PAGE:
Tell the IURC to Reject the Settlement between I&M & OUCC
Energy must be safely and reliably delivered to Hoosiers at the least-cost possible. Consumer-oriented energy policies that create investment in renewables and energy efficiency make sense as the costs of coal and nuclear energy become more expensive.
There was cause for celebration yesterday after the Indiana Utility Regulatory Commission (“IURC”) extended the utility shut-off moratorium until August 14th. Sadly, tens of thousands of Hoosiers remain without shutoff protection as they are served by utilities not under the jurisdiction of the IURC. Therefore, the historic order by the IURC left out tens of thousands of Hoosier consumers who still face the looming threat of losing access to essential human services during the worst financial crisis since the Great Depression and an unprecedented global health pandemic.
Indiana’s large investor-owned electric and gas monopoly utilities filed a petition before the Indiana Utility Regulatory Commission (“IURC”) asking permission to allow them to categorize lower energy sales as an expense caused by the Coronavirus Disease 2019 (“COVID-19”) and to allow them to collect those lost revenues from consumers. In other words, the investor-owned utilities want to charge consumers for the energy that they did not sell because of the global pandemic.
A coalition of public interest, social justice, watchdog and environmental groups are joining forces to hold Duke Energy, the largest investor-owned U.S. electric utility, accountable for its policies, which impact almost 8 million Americans in six states – and by extension, impede the nation’s progress toward a clean energy future.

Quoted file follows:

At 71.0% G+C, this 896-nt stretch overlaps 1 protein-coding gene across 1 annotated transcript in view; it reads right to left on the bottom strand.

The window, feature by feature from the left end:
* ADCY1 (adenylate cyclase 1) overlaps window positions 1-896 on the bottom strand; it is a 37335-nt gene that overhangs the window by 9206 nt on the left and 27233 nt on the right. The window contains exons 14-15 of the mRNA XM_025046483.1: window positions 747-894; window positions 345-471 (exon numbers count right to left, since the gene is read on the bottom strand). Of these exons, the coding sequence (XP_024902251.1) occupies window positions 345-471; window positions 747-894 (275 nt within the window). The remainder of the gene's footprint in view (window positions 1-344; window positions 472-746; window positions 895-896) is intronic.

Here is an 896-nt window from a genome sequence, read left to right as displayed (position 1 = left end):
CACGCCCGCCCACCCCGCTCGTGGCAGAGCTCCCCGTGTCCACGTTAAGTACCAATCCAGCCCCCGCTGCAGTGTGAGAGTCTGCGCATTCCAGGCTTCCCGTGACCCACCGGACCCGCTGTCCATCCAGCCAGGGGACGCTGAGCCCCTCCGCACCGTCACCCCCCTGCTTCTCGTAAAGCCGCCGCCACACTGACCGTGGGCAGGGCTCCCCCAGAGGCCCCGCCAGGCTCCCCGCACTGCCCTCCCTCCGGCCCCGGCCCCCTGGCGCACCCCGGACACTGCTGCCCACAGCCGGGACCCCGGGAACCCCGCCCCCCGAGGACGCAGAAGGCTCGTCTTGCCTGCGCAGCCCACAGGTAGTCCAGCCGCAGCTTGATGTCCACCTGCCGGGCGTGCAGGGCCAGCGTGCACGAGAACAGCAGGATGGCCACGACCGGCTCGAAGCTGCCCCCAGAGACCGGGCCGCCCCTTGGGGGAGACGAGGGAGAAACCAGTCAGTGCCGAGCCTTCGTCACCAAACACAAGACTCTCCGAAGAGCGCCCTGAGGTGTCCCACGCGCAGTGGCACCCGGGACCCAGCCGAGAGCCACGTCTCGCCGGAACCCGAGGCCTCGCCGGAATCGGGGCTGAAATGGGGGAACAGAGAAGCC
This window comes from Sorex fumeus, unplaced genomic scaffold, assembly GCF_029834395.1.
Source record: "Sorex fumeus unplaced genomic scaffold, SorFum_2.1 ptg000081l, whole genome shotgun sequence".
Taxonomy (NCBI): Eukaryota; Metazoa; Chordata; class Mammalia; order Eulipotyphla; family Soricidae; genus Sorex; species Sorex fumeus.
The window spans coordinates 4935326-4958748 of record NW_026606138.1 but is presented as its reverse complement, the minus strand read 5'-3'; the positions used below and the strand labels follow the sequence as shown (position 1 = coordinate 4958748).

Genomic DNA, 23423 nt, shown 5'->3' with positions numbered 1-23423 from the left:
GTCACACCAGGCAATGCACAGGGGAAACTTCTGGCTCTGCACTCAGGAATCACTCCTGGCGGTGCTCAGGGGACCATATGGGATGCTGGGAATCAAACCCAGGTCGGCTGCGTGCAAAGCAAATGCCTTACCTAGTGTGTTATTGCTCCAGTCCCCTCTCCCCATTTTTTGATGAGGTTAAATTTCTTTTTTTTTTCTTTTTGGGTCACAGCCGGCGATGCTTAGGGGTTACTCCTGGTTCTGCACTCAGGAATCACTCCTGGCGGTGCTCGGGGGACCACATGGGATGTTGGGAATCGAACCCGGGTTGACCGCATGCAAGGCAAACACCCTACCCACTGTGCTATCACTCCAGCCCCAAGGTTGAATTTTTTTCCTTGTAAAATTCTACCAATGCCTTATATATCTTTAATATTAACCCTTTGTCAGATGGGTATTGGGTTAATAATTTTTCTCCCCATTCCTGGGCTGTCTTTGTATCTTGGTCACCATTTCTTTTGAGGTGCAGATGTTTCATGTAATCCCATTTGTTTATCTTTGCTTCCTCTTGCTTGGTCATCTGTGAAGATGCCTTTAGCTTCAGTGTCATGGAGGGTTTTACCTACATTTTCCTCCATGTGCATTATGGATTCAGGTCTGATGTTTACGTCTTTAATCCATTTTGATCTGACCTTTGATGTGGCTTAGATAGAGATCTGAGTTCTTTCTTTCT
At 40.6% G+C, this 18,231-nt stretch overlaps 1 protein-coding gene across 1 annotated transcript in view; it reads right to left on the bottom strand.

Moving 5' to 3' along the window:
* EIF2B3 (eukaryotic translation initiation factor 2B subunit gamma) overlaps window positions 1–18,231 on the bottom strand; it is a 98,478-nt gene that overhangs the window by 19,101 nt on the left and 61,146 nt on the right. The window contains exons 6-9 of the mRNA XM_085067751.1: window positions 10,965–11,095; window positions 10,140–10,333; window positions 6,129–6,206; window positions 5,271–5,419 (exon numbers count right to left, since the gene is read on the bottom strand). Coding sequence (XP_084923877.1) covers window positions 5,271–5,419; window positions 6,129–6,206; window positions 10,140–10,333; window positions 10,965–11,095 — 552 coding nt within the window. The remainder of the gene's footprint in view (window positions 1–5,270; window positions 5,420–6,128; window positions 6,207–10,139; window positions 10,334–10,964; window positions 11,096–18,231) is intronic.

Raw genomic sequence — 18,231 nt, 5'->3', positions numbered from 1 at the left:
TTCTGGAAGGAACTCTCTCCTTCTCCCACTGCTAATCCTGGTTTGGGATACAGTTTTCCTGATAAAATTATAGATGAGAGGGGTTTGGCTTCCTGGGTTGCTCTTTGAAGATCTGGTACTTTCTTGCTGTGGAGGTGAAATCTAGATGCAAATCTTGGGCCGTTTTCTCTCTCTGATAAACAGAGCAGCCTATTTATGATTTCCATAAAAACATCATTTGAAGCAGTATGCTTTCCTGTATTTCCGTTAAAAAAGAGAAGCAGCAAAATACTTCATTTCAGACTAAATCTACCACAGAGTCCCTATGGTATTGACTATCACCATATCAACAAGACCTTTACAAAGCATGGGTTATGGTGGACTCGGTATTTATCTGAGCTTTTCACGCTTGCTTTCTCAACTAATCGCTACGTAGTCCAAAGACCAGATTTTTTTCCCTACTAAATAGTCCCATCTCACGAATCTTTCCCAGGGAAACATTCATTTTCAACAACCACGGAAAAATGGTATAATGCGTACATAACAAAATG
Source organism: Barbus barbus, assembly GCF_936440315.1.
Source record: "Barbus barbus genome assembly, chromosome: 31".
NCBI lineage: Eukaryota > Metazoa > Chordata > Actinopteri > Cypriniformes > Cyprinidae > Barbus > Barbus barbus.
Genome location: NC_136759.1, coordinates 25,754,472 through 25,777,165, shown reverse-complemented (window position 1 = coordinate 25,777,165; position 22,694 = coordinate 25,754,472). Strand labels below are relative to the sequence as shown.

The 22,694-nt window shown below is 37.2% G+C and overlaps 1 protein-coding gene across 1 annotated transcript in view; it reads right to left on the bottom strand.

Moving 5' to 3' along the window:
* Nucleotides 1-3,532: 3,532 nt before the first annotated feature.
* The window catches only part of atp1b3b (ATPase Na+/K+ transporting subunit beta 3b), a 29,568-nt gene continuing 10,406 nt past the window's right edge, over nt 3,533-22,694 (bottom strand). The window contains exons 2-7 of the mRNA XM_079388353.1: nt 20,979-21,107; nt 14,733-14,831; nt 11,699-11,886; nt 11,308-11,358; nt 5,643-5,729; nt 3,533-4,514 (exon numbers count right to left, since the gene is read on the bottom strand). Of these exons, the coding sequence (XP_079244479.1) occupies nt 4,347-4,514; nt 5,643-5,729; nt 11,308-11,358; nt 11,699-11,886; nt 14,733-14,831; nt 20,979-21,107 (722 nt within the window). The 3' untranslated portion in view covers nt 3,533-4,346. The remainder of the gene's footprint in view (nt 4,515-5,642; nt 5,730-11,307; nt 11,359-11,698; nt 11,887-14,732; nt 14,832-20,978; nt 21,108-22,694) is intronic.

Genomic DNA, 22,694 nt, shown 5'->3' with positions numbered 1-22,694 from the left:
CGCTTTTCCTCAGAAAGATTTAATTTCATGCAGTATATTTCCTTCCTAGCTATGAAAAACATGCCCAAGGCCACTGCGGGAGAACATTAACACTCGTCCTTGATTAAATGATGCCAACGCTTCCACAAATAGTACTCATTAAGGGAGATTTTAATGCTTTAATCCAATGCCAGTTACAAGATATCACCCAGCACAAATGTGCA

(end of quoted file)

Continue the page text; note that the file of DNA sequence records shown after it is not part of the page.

Governor Eric Holcomb must act now to address the financial cliff that is coming once emergency orders are lifted, specifically the moratorium on utility disconnects. Action is needed to ensure that utility arrearages incurred during the crisis do not trigger mass disconnections by requiring all utility service providers, both regulated and unregulated, to adopt more flexible credit and collections practices than are currently required by state regulations, or in the case of unregulated utilities, their self-governed, internal policies related to credit and collection practices.
These are the issues of immediate importance we are working on right now.